Cartoon: Where’s The Fat Shaming? (With Becky Hawkins)


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It’s another collaboration with the marvelous Becky Hawkins! This is the sixth political cartoon Becky and I have done together; you can see the previous five here. (Becky and I also co-create a webcomic called SuperButch, about a lesbian superhero in the 1940s).

In any public discussion of fat acceptance – whether it’s on some TV talking heads show, or in some terrible backwater of Reddit – you’re going to hear the concern, “what if fat people start accepting themselves? Won’t that sap their motivation to change?” Sometimes it’s said politely, by people who used even tones and say “of course we’re all against fat shaming but…” Sometimes it’s more above-board, like the person in this comic strip. But it always comes up.

And, honestly, I’d be over the moon if our culture got to a point where fat people aren’t feeling shamed. But as a concern in this day and age, “lack of fat shaming” is ludicrous. There is literally no part of culture a fat person can go to avoid fat shaming. It’s like campaign ads in October, or coffee shops in Portland.


TRANSCRIPT OF CARTOON

This cartoon has four panels.

PANEL 1
A woman is seating in a coffee shop, gesturing at something on her laptop screen that’s annoyed her, as she rolls her eyes. In this and the next two panels, the woman is addressing the reader.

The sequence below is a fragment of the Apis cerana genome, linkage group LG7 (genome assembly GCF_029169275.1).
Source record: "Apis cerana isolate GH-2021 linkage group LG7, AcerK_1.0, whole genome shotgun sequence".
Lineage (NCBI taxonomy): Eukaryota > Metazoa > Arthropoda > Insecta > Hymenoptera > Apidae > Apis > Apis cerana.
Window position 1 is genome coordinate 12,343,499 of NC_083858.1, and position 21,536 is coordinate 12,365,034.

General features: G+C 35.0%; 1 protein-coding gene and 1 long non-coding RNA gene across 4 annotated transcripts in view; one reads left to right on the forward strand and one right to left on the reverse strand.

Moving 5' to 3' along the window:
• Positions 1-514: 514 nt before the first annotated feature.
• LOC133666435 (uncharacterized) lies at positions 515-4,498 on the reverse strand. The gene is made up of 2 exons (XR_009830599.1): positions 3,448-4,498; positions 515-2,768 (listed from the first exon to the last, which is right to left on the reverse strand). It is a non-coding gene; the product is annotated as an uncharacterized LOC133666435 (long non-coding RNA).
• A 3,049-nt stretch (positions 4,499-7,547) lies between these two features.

WOMAN: I hate it when fat people complain about “fat shaming.”

PANEL 2
The same woman, a slightly closer shot, as she pounds a fist on the table in front of her.
WOMAN: Obesity is a crisis! American can’t afford coddling fat people any more!

PANEL 3
A close up of the woman, as she makes “air quotes” with her fingers.
WOMAN: We’re all so “politically correct” that fat people are getting the message that it’s okay to be fat! The problem is that fat people aren’t being shamed!

PANEL 4
New scene. A fat person sits in her home, holding up a smartphone. A friend of hers, with a concerned expression, is on the couch next to her. A flat screen TV is on the wall in front of her; a smiling news anchor is speaking, and there’s a graphic of carrots onscreen next to him. There’s a magazine lying on the table next to the sofa.
The magazine, the news guy on the TV, the smart phone, and the friend all share a single word balloon, which has the word SHAME in huge letters.

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